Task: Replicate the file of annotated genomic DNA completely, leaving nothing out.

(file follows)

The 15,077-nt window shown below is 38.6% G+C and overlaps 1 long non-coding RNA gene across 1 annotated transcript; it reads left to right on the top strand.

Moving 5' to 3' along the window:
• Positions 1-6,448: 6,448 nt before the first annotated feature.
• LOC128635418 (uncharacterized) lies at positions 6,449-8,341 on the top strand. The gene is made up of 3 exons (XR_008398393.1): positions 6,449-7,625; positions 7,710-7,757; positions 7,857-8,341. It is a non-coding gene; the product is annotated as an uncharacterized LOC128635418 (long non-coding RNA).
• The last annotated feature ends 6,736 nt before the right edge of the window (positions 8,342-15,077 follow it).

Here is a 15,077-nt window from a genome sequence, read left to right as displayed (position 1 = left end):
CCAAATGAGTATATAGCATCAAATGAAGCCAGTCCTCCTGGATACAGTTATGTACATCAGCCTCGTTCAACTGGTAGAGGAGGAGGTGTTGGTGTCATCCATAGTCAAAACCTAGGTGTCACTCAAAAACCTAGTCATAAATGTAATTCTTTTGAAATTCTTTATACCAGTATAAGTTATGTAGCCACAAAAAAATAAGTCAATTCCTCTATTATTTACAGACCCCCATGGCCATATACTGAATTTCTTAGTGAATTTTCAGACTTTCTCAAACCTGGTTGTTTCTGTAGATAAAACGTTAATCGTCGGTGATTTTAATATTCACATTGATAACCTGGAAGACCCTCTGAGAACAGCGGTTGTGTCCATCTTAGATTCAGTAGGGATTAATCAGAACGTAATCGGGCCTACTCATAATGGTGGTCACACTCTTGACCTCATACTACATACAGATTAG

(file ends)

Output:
The 15,077-nt window shown below is 38.6% G+C and overlaps 1 long non-coding RNA gene across 1 annotated transcript; it reads left to right on the top strand.

Moving 5' to 3' along the window:
• Positions 1-6,448: 6,448 nt before the first annotated feature.
• LOC128635418 (uncharacterized) lies at positions 6,449-8,341 on the top strand. The gene is made up of 3 exons (XR_008398393.1): positions 6,449-7,625; positions 7,710-7,757; positions 7,857-8,341. It is a non-coding gene; the product is annotated as an uncharacterized LOC128635418 (long non-coding RNA).
• The last annotated feature ends 6,736 nt before the right edge of the window (positions 8,342-15,077 follow it).

Here is a 15,077-nt window from a genome sequence, read left to right as displayed (position 1 = left end):
CCAAATGAGTATATAGCATCAAATGAAGCCAGTCCTCCTGGATACAGTTATGTACATCAGCCTCGTTCAACTGGTAGAGGAGGAGGTGTTGGTGTCATCCATAGTCAAAACCTAGGTGTCACTCAAAAACCTAGTCATAAATGTAATTCTTTTGAAATTCTTTATACCAGTATAAGTTATGTAGCCACAAAAAAATAAGTCAATTCCTCTATTATTTACAGACCCCCATGGCCATATACTGAATTTCTTAGTGAATTTTCAGACTTTCTCAAACCTGGTTGTTTCTGTAGATAAAACGTTAATCGTCGGTGATTTTAATATTCACATTGATAACCTGGAAGACCCTCTGAGAACAGCGGTTGTGTCCATCTTAGATTCAGTAGGGATTAATCAGAACGTAATCGGGCCTACTCATAATGGTGGTCACACTCTTGACCTCATACTACATACAGATTAG